Woodworking makes me stupid - Woodshop News

Woodworking makes me stupid

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Like most people, I occasionally do dumb things. Unlike most people, I do them most often right after woodworking.

The sheer enjoyment of being in the shop tends to make my brain shut off upon returning to the real world. I suppose it’s good that clicking and dragging the entire contents of my brain to the metaphorical trashcan icon doesn’t occur while in the shop, or I’d be describing scenarios like those in my last blog from a hospital bed. No, I generally keep my head on straight around tools; it’s just afterward that I have a problem.

After wrapping up some finishing chores earlier this week I decided to let things dry a bit and take care of some errands. As always, I changed out of my shop duds for street wear, and headed to the local Giant Eagle for some groceries. I got what I needed, took everything to the checkout, bagged it, then reached for my back pocket to pay the $67.28 tab. Nothing in my pocket but lint; my wallet was still in my shop pants.

Now, you’re probably thinking anyone could do that. Perhaps, but I’ve done it so many times that instead of holding my groceries hostage the kind folks at the store routinely allow me to take it home and come back to correct my stupidity. I do this so often that the checkout clerks joke when I start putting things on the belt. “Hey, bring your wallet this time? Har-Har.” I do this so often that when their lips say “Har-har,” I really hear, “What a maroon.” Seriously, I have done this at least seven or eight times in the last year.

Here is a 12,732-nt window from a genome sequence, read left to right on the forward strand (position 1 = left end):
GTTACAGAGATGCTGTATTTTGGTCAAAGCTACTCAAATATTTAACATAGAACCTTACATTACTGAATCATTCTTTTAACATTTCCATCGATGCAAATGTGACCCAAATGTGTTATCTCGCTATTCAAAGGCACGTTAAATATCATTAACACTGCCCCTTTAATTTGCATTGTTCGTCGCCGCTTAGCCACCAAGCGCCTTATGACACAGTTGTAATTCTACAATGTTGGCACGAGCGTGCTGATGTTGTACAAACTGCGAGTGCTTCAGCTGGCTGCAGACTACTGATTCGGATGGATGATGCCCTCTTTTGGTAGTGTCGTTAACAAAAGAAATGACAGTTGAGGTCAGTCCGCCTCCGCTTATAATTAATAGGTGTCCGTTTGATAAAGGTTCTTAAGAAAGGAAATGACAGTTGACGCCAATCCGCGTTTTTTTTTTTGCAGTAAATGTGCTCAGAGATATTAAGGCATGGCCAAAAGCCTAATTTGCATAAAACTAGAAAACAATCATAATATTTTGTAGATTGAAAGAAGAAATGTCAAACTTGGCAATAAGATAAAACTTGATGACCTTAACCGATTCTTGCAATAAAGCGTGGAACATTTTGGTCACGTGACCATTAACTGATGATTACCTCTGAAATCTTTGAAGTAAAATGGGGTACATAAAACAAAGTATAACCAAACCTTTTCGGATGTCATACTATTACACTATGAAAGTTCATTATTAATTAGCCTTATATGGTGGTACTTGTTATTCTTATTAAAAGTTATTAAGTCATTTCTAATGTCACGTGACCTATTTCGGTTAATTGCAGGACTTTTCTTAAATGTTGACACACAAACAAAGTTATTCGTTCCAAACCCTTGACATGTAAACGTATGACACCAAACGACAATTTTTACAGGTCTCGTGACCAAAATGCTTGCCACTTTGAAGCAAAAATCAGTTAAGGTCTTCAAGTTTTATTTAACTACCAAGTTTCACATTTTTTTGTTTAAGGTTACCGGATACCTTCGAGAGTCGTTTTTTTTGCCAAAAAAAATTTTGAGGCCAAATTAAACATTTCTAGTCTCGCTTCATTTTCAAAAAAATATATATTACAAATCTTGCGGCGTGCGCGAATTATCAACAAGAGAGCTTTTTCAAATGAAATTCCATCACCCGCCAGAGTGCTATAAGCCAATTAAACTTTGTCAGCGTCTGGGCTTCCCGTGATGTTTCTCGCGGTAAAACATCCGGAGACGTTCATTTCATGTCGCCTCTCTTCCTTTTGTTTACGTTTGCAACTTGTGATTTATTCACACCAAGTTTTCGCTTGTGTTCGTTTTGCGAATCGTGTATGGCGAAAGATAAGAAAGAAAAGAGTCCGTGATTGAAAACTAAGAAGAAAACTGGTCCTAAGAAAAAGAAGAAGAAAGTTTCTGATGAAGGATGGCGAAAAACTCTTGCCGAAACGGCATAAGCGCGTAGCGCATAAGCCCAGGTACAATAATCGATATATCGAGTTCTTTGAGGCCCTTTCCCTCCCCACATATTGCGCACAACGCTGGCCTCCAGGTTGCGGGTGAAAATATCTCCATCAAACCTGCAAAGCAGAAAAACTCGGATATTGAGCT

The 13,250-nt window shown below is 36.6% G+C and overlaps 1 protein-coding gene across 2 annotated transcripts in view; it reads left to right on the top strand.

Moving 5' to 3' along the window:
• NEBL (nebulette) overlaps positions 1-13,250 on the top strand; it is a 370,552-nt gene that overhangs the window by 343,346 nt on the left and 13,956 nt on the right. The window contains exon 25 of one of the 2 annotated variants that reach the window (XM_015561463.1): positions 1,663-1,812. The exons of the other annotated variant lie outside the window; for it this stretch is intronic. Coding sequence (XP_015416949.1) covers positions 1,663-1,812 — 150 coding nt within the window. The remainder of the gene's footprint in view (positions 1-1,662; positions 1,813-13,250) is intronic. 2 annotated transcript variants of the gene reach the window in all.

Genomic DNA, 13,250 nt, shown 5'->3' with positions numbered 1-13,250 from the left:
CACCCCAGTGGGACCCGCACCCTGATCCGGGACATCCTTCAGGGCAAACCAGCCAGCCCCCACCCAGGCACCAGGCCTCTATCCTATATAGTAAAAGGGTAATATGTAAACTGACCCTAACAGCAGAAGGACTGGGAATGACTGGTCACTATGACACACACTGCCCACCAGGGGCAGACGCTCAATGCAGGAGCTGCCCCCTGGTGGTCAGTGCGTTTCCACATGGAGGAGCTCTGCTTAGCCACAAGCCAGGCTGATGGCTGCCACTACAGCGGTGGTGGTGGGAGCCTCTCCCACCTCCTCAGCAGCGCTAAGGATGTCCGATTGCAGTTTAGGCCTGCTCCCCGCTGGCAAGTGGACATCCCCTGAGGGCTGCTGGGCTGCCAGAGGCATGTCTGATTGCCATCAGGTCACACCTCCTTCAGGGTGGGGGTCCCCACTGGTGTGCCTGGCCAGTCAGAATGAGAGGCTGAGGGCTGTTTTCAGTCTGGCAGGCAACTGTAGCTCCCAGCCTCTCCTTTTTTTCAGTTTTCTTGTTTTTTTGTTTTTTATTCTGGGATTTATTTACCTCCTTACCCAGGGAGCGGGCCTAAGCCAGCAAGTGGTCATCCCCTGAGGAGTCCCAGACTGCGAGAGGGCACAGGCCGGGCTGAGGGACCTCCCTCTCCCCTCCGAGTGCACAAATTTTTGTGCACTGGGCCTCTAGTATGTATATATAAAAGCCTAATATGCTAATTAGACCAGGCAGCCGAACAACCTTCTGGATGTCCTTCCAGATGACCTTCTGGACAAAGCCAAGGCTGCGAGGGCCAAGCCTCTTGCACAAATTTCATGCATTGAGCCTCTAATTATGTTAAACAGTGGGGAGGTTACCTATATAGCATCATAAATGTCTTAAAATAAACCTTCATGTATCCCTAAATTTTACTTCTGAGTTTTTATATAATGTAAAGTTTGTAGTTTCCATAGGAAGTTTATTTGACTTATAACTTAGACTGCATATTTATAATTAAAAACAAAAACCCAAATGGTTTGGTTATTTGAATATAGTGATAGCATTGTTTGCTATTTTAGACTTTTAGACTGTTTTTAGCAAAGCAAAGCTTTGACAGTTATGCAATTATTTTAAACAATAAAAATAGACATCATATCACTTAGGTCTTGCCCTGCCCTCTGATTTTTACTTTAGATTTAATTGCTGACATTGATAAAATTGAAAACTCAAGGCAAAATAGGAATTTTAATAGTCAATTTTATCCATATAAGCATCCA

Back in the shop, I was checking out the finishing job I’d done before the shopping trip and, still stinging from embarrassment, had a small epiphany. If I squirreled away a credit card somewhere in the car – or, better yet, a Giant Eagle gift card – I’d never again have to make a double trip to get a few groceries. A simple, but elegant solution. Trouble is, I’ve been in and out of the shop a dozen times since, and each time I’m in there I have an oh-yeah moment where I realize I’ve not yet done it. I can’t seem to remember it upon leaving the shop.

A.J.

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